The Mackinac Center for Public Policy’s original research into how cigarette taxes impact smuggling and other unintended consequences continues to draw interest around the nation. Mackinac Center scholars Michael LaFaive and Todd Nesbit have both recently presented Center findings at separate events.
For the uninitiated, the Mackinac Center published a statistical analysis in 2008 designed to measure the degree to which cigarettes are smuggled in 47 of the 48 contiguous states. Originally, the model was designed only to measure smuggling in a few states. The model wouldn’t work without more to measure, so the Center fed its model with data from all but one of the 48 contiguous states.
The result was that the Mackinac Center — a state-based research institute — created a study with national implications. Our work has been used across the country by law enforcement, revenue officials, media and individuals ever since, and we have updated that model on three occasions.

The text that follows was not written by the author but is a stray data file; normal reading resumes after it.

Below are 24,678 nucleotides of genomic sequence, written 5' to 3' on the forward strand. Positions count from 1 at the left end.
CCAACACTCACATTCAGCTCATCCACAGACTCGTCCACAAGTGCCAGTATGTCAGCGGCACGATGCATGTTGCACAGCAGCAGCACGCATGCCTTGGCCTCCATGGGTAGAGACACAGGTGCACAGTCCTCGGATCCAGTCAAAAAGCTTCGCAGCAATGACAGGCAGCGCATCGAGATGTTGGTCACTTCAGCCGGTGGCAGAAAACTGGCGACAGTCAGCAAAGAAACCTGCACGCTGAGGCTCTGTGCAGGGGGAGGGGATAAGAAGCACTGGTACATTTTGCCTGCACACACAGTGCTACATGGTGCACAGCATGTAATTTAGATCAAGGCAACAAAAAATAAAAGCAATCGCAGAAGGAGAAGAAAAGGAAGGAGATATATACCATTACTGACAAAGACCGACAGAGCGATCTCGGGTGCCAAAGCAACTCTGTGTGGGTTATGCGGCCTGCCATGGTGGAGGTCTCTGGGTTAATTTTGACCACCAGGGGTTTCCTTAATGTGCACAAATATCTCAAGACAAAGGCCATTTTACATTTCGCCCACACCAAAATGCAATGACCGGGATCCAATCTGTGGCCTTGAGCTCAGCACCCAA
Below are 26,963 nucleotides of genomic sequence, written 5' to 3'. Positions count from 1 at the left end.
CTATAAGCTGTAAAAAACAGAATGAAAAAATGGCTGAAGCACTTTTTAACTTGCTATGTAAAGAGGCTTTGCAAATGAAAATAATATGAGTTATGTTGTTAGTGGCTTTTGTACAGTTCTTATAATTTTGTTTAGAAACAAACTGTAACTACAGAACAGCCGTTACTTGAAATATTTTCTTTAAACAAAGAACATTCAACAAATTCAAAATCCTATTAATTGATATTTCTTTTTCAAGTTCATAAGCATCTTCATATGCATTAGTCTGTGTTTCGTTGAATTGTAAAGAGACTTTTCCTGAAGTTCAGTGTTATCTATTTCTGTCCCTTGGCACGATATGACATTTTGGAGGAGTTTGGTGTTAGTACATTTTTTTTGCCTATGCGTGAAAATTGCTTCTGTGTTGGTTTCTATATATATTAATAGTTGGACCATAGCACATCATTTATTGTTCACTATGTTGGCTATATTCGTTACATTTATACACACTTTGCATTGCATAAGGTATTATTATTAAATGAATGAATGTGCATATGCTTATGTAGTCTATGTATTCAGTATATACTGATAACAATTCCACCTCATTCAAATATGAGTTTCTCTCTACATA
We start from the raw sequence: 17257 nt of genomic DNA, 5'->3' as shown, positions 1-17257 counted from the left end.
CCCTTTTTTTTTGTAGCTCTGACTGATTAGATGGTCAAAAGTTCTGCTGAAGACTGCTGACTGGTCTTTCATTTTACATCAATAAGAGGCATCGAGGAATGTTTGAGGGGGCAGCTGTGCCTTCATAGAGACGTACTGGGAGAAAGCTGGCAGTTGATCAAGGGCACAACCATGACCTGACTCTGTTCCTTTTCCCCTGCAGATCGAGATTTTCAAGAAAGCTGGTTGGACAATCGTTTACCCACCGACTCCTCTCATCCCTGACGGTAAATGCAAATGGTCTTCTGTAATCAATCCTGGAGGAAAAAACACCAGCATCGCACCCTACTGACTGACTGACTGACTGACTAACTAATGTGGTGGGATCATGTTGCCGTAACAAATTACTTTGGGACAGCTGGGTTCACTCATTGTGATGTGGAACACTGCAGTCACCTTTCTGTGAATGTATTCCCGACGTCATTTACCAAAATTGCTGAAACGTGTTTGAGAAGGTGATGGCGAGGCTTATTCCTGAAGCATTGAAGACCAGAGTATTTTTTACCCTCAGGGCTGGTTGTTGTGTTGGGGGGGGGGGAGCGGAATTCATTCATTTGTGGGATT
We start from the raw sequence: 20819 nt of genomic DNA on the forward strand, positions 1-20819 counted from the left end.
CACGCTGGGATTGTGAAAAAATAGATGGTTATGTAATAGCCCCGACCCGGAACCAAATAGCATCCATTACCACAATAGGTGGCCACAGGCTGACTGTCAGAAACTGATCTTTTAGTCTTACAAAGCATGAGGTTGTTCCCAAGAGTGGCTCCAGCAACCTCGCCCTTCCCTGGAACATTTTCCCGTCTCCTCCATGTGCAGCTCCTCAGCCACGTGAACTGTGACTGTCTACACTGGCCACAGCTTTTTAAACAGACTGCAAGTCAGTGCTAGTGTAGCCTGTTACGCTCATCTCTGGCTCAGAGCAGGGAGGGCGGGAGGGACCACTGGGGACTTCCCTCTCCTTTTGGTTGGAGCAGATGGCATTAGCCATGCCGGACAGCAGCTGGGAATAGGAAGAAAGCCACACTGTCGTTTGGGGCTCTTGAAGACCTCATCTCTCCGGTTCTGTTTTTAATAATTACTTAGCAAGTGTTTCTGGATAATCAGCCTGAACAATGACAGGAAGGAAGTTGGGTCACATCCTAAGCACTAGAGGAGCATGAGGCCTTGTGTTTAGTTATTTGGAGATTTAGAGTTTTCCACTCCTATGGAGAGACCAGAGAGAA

Recently, two groups — the Council of State Governments and the Federation of Tax Administrators — asked Mackinac Center experts to present (and if necessary, defend) these findings before audiences in Anchorage, Alaska, (CSG) and Knoxville, Tenn., (FTA). The CSG works to achieve “excellence in state governments to advance the common good, is non-partisan and serves all three branches of government, according to its website. The Federation of Tax Administrators works to provide assistance to state-based taxing authorities, such as state treasuries.
The first, which I attended, included a presentation followed by a panel discussion, which I moderated. That panel included members of the Virginia State Crime Commission, two members from law enforcement (one retired) and two members of Rhode Island’s state Legislature. The panel painted an ugly picture of the illicit trade in cigarettes, especially on the east coast.
The second, attended by Nesbit, involved a PowerPoint presentation and relatively lengthy question and answer session. Tax administrators are often questioned about Mackinac Center findings and this event gave them the opportunity to better understand our measuring techniques and agree or disagree accordingly.
The Center’s most recent edition — which contains data through 2012 — estimates that 27.6 percent of all cigarettes consumed in the Great Lake State are smuggled.
We will release our latest findings before the end of 2014.